Curiously, the judgment went on to note that it did not have access to exact figures regarding the number of people disqualified under each separate category. However, much of this data was available through the findings of the 2011 Census and was cited extensively by Kirti Singh—the lawyer representing Rajbala, Kamlesh and Preet Singh who have challenged this act. Rajbala is a former Panchayat Samiti member who is now a women’s rights activist in Fatehbad at Haryana, and is literate but not educated. Kamlesh, is a literate scheduled caste candidate from Kaimri village in Hisar, who lost the last Panchayat elections by a narrow margin. Preet Singh is a farmer who has had no formal education, although both his sons are educated. He has been working against the atrocities inflicted on Dalits and women in Bhambheva village. (Disclaimer: I briefly assisted on the case, drafting all the pleadings on behalf of the petitioners, along with Kirti Singh, who is my mother-in-law.)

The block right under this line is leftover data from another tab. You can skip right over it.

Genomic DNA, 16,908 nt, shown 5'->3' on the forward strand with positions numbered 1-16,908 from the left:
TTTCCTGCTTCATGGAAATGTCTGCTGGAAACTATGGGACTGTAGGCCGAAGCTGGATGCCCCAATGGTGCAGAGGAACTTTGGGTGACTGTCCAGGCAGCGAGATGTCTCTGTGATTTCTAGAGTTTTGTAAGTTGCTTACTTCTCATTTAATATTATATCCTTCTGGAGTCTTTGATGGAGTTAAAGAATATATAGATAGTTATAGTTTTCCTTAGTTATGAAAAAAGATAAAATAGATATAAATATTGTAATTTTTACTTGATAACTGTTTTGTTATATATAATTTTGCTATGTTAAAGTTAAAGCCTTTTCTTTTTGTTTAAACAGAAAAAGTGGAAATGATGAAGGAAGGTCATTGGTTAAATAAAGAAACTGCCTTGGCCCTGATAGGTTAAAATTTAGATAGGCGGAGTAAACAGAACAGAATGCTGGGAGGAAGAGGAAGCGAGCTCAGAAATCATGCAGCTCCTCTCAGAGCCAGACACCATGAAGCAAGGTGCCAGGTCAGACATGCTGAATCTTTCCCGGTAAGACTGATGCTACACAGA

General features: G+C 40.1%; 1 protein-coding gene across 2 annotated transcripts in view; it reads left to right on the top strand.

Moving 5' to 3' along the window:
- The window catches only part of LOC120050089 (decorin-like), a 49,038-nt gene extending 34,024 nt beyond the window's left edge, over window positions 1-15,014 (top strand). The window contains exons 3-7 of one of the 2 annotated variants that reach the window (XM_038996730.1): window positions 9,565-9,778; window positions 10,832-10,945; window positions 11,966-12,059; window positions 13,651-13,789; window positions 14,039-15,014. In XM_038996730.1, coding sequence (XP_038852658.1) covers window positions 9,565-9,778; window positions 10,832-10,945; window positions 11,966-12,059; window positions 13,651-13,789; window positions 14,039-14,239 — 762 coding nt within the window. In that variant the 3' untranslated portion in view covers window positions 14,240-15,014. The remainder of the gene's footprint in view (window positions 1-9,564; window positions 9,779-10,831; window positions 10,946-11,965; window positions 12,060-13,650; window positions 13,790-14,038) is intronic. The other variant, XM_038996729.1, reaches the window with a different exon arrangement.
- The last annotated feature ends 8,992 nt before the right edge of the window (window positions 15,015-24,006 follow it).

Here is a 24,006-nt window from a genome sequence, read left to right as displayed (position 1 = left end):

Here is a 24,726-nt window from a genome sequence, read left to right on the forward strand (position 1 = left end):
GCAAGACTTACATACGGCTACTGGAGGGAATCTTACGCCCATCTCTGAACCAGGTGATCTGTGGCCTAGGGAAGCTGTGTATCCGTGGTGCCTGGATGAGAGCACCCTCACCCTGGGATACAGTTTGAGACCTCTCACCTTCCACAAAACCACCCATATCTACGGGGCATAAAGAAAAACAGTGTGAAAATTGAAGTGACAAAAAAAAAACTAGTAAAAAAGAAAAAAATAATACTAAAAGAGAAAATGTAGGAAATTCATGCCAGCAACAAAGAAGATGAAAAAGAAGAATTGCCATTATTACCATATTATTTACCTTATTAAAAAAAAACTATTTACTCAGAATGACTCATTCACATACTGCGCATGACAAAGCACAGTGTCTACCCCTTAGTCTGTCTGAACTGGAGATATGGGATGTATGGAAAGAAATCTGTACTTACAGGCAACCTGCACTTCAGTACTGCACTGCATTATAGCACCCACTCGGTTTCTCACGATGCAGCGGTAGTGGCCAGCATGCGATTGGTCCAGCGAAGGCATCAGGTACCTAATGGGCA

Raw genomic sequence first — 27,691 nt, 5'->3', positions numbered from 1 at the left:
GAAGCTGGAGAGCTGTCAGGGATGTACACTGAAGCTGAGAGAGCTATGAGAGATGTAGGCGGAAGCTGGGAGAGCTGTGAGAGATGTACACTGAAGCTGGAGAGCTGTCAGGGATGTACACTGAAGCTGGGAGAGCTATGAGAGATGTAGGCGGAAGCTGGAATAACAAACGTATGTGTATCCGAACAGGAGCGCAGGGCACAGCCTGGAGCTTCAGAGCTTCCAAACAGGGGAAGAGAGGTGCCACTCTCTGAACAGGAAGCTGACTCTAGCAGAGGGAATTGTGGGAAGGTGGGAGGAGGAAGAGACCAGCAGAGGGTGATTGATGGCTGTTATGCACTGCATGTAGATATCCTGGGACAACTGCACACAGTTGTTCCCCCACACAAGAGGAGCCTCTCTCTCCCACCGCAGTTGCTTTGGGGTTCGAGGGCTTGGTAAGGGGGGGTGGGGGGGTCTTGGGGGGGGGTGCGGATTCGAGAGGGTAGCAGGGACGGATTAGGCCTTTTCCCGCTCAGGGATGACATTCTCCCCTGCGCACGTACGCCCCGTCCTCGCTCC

The court noted, for instance, that although a uniform academic qualification of “middle pass”—passing class 8has been prescribed for men from a scheduled caste, “how many men under these categories would be qualified to contest is not clear, as the exact data regarding their respective educational qualifications is not available on the record.” However, the petitioners had submitted this information to the court. The findings indicated that roughly 62 percent of the scheduled caste men in the state would be excluded from contesting the elections for the post of panch or sarpanch simply due to the educational criteria. In fact, nearly 56 percent of the men above the age of 20 in the general category; 68 percent of the women about 20 years in the general category; and a staggering 83 percent of the scheduled caste women above the age of 20 would not be able to contest the elections. The disqualifications that this act has mandated based on debt, electricity arrears and toilet facilities will presumably result in an expected increase in these figures.